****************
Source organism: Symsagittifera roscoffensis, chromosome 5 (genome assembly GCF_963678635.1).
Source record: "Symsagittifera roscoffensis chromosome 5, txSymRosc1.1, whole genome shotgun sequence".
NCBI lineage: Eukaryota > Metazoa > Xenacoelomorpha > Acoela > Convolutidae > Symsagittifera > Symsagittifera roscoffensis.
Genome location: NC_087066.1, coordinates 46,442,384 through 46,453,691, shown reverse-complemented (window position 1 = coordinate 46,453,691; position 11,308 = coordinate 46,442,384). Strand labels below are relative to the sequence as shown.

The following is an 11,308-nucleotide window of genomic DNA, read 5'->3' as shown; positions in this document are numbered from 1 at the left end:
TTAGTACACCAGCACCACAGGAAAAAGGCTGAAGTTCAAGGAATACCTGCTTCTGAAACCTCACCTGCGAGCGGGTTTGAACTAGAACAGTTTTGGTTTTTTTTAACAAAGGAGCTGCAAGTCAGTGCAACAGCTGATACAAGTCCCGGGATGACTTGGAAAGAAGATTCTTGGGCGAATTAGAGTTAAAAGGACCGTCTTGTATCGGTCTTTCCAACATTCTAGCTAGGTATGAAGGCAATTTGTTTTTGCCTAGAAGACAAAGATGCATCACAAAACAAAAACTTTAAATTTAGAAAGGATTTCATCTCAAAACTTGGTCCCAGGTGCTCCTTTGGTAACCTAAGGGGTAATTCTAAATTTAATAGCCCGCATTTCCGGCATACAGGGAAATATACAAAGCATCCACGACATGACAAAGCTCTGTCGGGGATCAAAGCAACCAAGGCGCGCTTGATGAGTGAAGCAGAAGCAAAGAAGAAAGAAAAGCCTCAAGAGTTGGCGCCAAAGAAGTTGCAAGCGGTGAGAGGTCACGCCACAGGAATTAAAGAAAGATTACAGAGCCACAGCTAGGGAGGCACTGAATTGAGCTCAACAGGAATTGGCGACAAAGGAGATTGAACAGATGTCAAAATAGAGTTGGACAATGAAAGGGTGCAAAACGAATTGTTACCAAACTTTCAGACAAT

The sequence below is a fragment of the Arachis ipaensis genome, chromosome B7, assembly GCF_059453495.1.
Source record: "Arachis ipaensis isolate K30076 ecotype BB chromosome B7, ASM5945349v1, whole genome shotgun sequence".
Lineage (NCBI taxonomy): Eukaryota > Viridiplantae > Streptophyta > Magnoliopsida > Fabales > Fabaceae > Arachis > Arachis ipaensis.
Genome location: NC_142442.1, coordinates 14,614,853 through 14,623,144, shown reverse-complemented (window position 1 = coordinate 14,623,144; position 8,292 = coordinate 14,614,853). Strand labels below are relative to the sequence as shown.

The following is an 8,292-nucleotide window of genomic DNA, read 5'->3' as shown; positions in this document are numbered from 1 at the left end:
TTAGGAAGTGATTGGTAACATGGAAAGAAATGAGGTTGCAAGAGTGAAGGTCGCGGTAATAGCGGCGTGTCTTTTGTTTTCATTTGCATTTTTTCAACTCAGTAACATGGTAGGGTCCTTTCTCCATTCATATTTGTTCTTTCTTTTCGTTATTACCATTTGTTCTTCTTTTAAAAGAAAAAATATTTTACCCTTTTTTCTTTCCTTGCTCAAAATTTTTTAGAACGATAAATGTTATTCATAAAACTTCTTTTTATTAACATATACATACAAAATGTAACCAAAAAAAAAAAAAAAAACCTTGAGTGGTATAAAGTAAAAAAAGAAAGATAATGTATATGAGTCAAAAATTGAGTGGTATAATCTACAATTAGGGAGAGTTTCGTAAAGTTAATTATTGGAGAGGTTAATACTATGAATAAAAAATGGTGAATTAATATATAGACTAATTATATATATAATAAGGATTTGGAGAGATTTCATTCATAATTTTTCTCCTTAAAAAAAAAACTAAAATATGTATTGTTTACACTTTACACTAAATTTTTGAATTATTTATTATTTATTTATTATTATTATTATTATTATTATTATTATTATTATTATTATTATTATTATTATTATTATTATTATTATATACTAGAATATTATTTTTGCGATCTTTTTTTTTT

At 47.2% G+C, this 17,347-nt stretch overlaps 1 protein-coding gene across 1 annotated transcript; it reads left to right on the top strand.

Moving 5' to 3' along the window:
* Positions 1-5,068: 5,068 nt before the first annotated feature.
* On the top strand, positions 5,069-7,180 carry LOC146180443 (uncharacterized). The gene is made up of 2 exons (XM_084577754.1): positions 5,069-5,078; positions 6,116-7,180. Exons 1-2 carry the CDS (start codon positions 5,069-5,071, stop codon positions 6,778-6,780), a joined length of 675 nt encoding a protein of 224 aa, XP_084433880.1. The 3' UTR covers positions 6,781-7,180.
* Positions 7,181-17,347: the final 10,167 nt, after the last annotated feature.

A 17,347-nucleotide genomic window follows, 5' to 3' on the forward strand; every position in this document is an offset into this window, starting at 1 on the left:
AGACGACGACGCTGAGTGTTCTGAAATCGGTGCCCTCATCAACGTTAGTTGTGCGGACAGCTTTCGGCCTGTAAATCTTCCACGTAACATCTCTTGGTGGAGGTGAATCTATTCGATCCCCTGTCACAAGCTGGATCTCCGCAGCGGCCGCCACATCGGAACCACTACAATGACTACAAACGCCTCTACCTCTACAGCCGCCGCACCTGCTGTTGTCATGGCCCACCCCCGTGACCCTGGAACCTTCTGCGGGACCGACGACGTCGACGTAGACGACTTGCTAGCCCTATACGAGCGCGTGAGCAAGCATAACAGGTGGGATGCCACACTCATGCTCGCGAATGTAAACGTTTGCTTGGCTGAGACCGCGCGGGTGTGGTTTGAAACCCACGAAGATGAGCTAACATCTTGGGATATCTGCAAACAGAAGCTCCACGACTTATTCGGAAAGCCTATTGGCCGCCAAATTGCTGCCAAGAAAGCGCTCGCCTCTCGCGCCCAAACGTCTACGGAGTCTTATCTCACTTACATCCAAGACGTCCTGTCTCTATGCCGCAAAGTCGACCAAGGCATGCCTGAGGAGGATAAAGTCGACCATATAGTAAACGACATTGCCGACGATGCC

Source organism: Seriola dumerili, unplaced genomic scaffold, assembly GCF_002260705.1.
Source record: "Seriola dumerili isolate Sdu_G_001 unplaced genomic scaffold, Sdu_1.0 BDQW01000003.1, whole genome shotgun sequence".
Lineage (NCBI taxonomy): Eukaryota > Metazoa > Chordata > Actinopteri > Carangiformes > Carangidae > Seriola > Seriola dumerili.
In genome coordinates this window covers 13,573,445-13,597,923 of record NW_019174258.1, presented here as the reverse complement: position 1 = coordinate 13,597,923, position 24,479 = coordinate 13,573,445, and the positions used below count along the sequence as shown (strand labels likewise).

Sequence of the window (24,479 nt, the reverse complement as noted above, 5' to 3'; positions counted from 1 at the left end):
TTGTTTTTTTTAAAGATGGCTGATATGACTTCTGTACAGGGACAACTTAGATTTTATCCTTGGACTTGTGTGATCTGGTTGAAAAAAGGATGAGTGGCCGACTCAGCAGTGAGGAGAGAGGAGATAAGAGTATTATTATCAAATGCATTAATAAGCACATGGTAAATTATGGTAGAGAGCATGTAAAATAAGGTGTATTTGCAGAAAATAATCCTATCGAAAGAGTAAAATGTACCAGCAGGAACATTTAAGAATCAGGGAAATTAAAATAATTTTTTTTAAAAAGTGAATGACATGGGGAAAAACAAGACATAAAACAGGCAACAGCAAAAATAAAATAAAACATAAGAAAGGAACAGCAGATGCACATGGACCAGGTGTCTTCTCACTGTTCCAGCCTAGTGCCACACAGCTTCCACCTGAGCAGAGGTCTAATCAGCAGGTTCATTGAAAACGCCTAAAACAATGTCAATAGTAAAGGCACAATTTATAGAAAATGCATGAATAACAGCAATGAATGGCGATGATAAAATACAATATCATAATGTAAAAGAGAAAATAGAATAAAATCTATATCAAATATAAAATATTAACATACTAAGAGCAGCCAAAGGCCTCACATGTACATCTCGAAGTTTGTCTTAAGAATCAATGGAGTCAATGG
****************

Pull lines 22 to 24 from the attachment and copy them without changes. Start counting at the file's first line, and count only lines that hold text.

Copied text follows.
Lineage (NCBI taxonomy): Eukaryota > Metazoa > Chordata > Actinopteri > Carangiformes > Carangidae > Seriola > Seriola dumerili.
In genome coordinates this window covers 13,573,445-13,597,923 of record NW_019174258.1, presented here as the reverse complement: position 1 = coordinate 13,597,923, position 24,479 = coordinate 13,573,445, and the positions used below count along the sequence as shown (strand labels likewise).

Sequence of the window (24,479 nt, the reverse complement as noted above, 5' to 3'; positions counted from 1 at the left end):